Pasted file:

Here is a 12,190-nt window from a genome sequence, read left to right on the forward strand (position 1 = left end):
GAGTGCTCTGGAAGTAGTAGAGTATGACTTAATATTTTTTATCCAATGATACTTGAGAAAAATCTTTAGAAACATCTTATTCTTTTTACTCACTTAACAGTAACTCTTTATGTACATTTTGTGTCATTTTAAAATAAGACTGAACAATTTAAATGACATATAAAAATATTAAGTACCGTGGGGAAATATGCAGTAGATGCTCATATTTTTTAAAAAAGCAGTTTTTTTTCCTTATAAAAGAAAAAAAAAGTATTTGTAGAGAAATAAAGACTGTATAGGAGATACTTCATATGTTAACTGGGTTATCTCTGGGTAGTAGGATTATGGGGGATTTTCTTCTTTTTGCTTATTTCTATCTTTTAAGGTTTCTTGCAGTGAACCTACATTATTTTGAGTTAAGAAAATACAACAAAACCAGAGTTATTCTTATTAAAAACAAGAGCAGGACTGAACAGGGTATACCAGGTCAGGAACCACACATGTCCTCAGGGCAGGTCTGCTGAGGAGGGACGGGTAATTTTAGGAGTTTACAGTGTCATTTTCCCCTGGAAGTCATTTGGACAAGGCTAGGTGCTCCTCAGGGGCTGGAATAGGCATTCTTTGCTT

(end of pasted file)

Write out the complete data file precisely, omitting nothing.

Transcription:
Here is a 12,190-nt window from a genome sequence, read left to right on the forward strand (position 1 = left end):
GAGTGCTCTGGAAGTAGTAGAGTATGACTTAATATTTTTTATCCAATGATACTTGAGAAAAATCTTTAGAAACATCTTATTCTTTTTACTCACTTAACAGTAACTCTTTATGTACATTTTGTGTCATTTTAAAATAAGACTGAACAATTTAAATGACATATAAAAATATTAAGTACCGTGGGGAAATATGCAGTAGATGCTCATATTTTTTAAAAAAGCAGTTTTTTTTCCTTATAAAAGAAAAAAAAAGTATTTGTAGAGAAATAAAGACTGTATAGGAGATACTTCATATGTTAACTGGGTTATCTCTGGGTAGTAGGATTATGGGGGATTTTCTTCTTTTTGCTTATTTCTATCTTTTAAGGTTTCTTGCAGTGAACCTACATTATTTTGAGTTAAGAAAATACAACAAAACCAGAGTTATTCTTATTAAAAACAAGAGCAGGACTGAACAGGGTATACCAGGTCAGGAACCACACATGTCCTCAGGGCAGGTCTGCTGAGGAGGGACGGGTAATTTTAGGAGTTTACAGTGTCATTTTCCCCTGGAAGTCATTTGGACAAGGCTAGGTGCTCCTCAGGGGCTGGAATAGGCATTCTTTGCTT